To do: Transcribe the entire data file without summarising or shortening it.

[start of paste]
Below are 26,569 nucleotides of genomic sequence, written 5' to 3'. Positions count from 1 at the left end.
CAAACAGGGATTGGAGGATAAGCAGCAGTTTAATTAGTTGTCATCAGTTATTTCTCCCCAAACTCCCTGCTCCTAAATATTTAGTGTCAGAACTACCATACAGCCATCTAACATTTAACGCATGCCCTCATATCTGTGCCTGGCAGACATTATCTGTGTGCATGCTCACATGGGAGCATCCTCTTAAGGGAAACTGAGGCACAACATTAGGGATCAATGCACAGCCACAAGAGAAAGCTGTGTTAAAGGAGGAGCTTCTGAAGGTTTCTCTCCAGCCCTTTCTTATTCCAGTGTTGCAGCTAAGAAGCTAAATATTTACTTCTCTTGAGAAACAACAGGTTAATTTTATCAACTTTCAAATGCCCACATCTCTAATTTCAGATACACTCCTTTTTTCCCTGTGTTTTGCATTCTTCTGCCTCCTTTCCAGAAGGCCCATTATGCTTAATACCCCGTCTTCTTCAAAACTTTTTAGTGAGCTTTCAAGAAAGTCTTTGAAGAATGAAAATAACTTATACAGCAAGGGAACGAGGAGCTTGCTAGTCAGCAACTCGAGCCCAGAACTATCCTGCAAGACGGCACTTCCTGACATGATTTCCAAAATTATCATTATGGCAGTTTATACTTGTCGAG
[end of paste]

Below are 26,569 nucleotides of genomic sequence, written 5' to 3'. Positions count from 1 at the left end.
CAAACAGGGATTGGAGGATAAGCAGCAGTTTAATTAGTTGTCATCAGTTATTTCTCCCCAAACTCCCTGCTCCTAAATATTTAGTGTCAGAACTACCATACAGCCATCTAACATTTAACGCATGCCCTCATATCTGTGCCTGGCAGACATTATCTGTGTGCATGCTCACATGGGAGCATCCTCTTAAGGGAAACTGAGGCACAACATTAGGGATCAATGCACAGCCACAAGAGAAAGCTGTGTTAAAGGAGGAGCTTCTGAAGGTTTCTCTCCAGCCCTTTCTTATTCCAGTGTTGCAGCTAAGAAGCTAAATATTTACTTCTCTTGAGAAACAACAGGTTAATTTTATCAACTTTCAAATGCCCACATCTCTAATTTCAGATACACTCCTTTTTTCCCTGTGTTTTGCATTCTTCTGCCTCCTTTCCAGAAGGCCCATTATGCTTAATACCCCGTCTTCTTCAAAACTTTTTAGTGAGCTTTCAAGAAAGTCTTTGAAGAATGAAAATAACTTATACAGCAAGGGAACGAGGAGCTTGCTAGTCAGCAACTCGAGCCCAGAACTATCCTGCAAGACGGCACTTCCTGACATGATTTCCAAAATTATCATTATGGCAGTTTATACTTGTCGAG